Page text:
1 - Go into the folder for the user in question. (i.e. "C:\Users\Jim"...)
Note that this is available right off the start menu -- the top item in the right column (your username) takes you there.
Do this for any of the "User Folders" that you want to make sure you free up space on the your SSD.
The obvious are the media ones (videos, pictures, music) but for some users Downloads can bulk up as well. Beyond that, there are a couple of other sneaky space hogs that probably don't need to be on your SSD. The most significant is your browser cache aka "Temporary Internet Files" (Control Panel, Internet Properties, Browsing History settings). Also, if you use a local mail client, the storage folders for that can eat up some space (on the other hand, searching your email is much more pleasant when it lives on your SSD, as some Outlook users will tell you).
Personally, I would make sure to have an alternate "Administrator Account" that is kept solely on your SSD, (Drive "C:"), in case your Data Drive goes down.
That's an interesting point I hadn't considered. On my personal system I'm kind of cheating since I have a second SSD I'm using for documents and settings, and keeping all the bulky media on shared storage, but if I'm called on to set up another HD+SSD system I may do that. Though come to think of it I'd probably end up that way by default, since I always create an admin account for initial setup, and then a normal user account for daily use -- and I'd probably never go back and tweak the admin account since it never gets used for anything but admin tasks, so all of its directories would still point to C:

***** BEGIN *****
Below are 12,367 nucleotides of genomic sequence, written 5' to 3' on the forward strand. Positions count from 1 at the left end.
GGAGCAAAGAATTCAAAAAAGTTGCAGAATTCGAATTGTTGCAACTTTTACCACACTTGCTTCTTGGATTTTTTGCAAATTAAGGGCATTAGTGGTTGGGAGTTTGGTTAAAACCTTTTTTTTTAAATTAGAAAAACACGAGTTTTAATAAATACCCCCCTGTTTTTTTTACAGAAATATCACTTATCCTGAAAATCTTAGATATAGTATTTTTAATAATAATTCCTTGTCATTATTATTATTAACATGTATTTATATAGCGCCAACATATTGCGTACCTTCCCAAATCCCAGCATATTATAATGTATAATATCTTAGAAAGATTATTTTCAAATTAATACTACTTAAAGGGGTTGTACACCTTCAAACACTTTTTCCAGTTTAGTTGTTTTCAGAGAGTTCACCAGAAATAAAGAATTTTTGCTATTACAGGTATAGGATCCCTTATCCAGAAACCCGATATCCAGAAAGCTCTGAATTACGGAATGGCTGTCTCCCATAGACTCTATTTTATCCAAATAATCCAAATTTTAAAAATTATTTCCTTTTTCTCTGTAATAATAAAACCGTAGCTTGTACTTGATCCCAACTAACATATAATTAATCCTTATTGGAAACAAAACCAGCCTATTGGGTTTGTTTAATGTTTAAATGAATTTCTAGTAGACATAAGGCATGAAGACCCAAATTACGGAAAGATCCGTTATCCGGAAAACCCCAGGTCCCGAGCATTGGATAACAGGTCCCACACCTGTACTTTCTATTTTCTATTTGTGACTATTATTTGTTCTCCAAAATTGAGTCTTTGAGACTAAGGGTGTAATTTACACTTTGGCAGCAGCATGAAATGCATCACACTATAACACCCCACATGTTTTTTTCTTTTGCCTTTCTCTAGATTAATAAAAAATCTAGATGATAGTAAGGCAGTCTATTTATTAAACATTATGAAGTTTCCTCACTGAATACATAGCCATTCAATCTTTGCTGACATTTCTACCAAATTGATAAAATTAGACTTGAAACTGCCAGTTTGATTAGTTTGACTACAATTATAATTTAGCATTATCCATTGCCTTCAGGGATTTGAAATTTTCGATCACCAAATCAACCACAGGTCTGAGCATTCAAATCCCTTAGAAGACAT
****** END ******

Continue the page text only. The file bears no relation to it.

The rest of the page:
System Restore points can also get to be huge space hogs. You can turn off System Restore altogether, but I prefer to just periodically delete all but the most recent restore point manually (as described here
), just in case I ever get a bad driver, bad patch pushed from Windows Update, etc.
Also lurking on your system drive will be two large files that are (by default) hidden: the pagefile and the hiberfile. I strongly resist the suggestion to do without a pagefile altogether, but if you have plenty of RAM and
have never had your total working set get close to exceeding it, you can certainly reduce its size on disk
. You can also spread it across additional drives, but if you actually need it you'll want a good chunk of it on the fastest storage you have, so putting say 1GB on the SSD and another 3GB or so on your HD might be the best option.
The hiberfile is useful if you actually hibernate your machine; this makes a lot of sense for laptops, where Windows may use "hybrid sleep
." However, it may not be something you use on a desktop, where sleep will take a modern system into a pretty low-power state, and an SSD system drive makes boots much less painful anyway. If you don't plan on using hibernate and would rather have the space back (by default, the size of hiberfil.sys is equal to ¾ your system RAM, which is quite a lot in these days of 16GB+ machines) you can remove it using powercfg
from an administrative command prompt: